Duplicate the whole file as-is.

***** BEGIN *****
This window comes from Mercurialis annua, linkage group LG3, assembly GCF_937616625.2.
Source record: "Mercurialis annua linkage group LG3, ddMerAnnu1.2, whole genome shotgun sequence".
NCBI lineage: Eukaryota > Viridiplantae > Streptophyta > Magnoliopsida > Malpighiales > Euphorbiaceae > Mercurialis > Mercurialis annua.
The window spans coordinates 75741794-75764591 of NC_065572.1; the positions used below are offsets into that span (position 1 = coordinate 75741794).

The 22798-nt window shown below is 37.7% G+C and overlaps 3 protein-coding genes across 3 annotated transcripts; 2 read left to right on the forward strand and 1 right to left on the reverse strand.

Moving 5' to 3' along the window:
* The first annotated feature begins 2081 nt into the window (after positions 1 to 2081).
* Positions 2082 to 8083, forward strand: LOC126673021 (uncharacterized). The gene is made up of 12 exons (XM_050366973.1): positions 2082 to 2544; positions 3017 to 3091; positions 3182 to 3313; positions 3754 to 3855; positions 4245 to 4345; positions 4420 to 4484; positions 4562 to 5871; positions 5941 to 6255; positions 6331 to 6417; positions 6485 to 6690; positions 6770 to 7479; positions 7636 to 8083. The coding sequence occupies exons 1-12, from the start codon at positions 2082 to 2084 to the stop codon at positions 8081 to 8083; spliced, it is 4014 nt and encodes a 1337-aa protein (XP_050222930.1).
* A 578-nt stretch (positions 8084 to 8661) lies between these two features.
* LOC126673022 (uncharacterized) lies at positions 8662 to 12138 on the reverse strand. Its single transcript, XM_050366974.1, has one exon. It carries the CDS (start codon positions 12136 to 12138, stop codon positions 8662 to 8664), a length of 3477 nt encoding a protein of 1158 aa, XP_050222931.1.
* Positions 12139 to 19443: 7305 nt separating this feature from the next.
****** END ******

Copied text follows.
This window comes from Mercurialis annua, linkage group LG3, assembly GCF_937616625.2.
Source record: "Mercurialis annua linkage group LG3, ddMerAnnu1.2, whole genome shotgun sequence".
NCBI lineage: Eukaryota > Viridiplantae > Streptophyta > Magnoliopsida > Malpighiales > Euphorbiaceae > Mercurialis > Mercurialis annua.
The window spans coordinates 75741794-75764591 of NC_065572.1; the positions used below are offsets into that span (position 1 = coordinate 75741794).

The 22798-nt window shown below is 37.7% G+C and overlaps 3 protein-coding genes across 3 annotated transcripts; 2 read left to right on the forward strand and 1 right to left on the reverse strand.

Moving 5' to 3' along the window:
* The first annotated feature begins 2081 nt into the window (after positions 1 to 2081).
* Positions 2082 to 8083, forward strand: LOC126673021 (uncharacterized). The gene is made up of 12 exons (XM_050366973.1): positions 2082 to 2544; positions 3017 to 3091; positions 3182 to 3313; positions 3754 to 3855; positions 4245 to 4345; positions 4420 to 4484; positions 4562 to 5871; positions 5941 to 6255; positions 6331 to 6417; positions 6485 to 6690; positions 6770 to 7479; positions 7636 to 8083. The coding sequence occupies exons 1-12, from the start codon at positions 2082 to 2084 to the stop codon at positions 8081 to 8083; spliced, it is 4014 nt and encodes a 1337-aa protein (XP_050222930.1).
* A 578-nt stretch (positions 8084 to 8661) lies between these two features.
* LOC126673022 (uncharacterized) lies at positions 8662 to 12138 on the reverse strand. Its single transcript, XM_050366974.1, has one exon. It carries the CDS (start codon positions 12136 to 12138, stop codon positions 8662 to 8664), a length of 3477 nt encoding a protein of 1158 aa, XP_050222931.1.
* Positions 12139 to 19443: 7305 nt separating this feature from the next.